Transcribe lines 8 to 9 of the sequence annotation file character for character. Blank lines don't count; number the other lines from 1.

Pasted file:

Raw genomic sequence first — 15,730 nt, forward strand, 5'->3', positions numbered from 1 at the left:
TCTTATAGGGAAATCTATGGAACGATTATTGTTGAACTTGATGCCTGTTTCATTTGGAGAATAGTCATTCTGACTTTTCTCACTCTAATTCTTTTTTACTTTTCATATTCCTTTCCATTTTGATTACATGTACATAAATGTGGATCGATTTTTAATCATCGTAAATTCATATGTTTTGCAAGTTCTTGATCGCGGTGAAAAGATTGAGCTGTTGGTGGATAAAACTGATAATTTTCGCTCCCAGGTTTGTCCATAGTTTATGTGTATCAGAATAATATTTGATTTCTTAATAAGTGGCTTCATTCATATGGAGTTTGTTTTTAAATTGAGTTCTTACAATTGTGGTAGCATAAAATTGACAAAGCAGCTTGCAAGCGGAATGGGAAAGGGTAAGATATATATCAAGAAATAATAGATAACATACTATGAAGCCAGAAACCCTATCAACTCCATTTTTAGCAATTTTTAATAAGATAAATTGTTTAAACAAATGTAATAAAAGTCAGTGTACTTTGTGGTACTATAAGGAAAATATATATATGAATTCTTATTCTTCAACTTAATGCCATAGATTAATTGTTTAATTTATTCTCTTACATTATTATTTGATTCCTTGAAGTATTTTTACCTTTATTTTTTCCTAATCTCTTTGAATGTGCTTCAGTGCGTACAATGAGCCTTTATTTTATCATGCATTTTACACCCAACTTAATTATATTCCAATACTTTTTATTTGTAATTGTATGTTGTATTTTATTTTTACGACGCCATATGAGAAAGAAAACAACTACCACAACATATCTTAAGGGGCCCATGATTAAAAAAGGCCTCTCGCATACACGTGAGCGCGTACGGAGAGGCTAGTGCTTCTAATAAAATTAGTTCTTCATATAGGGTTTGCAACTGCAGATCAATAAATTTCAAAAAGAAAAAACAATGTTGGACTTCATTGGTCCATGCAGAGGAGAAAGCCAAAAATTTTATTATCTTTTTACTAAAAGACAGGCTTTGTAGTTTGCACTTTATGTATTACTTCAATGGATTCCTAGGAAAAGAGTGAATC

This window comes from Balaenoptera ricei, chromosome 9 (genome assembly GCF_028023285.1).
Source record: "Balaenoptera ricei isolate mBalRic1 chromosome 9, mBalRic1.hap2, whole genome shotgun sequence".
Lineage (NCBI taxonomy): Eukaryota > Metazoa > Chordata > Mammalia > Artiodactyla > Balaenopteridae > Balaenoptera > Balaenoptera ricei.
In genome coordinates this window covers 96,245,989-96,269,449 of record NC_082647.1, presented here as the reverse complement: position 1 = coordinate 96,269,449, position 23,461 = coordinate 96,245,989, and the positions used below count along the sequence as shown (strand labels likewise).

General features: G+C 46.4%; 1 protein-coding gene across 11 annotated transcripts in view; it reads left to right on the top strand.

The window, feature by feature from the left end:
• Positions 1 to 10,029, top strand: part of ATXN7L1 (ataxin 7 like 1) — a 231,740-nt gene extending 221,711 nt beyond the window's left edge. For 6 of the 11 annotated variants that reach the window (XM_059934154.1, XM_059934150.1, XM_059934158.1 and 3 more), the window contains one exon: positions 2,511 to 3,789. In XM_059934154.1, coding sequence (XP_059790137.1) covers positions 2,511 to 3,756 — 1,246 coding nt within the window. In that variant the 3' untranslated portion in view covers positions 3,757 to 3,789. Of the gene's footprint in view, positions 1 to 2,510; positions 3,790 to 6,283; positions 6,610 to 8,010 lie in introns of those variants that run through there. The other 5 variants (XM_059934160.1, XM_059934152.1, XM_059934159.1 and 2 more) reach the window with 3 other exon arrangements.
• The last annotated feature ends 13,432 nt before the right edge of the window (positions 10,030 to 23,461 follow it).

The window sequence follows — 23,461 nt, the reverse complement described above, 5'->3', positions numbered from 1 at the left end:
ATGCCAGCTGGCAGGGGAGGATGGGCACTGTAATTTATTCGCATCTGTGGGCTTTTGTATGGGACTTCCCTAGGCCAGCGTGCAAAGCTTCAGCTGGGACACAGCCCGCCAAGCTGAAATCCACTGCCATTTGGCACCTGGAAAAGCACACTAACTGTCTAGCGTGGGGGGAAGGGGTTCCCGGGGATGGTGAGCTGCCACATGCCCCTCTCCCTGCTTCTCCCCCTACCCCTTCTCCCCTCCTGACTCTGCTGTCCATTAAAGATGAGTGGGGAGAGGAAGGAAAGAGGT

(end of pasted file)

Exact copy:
The window, feature by feature from the left end:
• Positions 1 to 10,029, top strand: part of ATXN7L1 (ataxin 7 like 1) — a 231,740-nt gene extending 221,711 nt beyond the window's left edge. For 6 of the 11 annotated variants that reach the window (XM_059934154.1, XM_059934150.1, XM_059934158.1 and 3 more), the window contains one exon: positions 2,511 to 3,789. In XM_059934154.1, coding sequence (XP_059790137.1) covers positions 2,511 to 3,756 — 1,246 coding nt within the window. In that variant the 3' untranslated portion in view covers positions 3,757 to 3,789. Of the gene's footprint in view, positions 1 to 2,510; positions 3,790 to 6,283; positions 6,610 to 8,010 lie in introns of those variants that run through there. The other 5 variants (XM_059934160.1, XM_059934152.1, XM_059934159.1 and 2 more) reach the window with 3 other exon arrangements.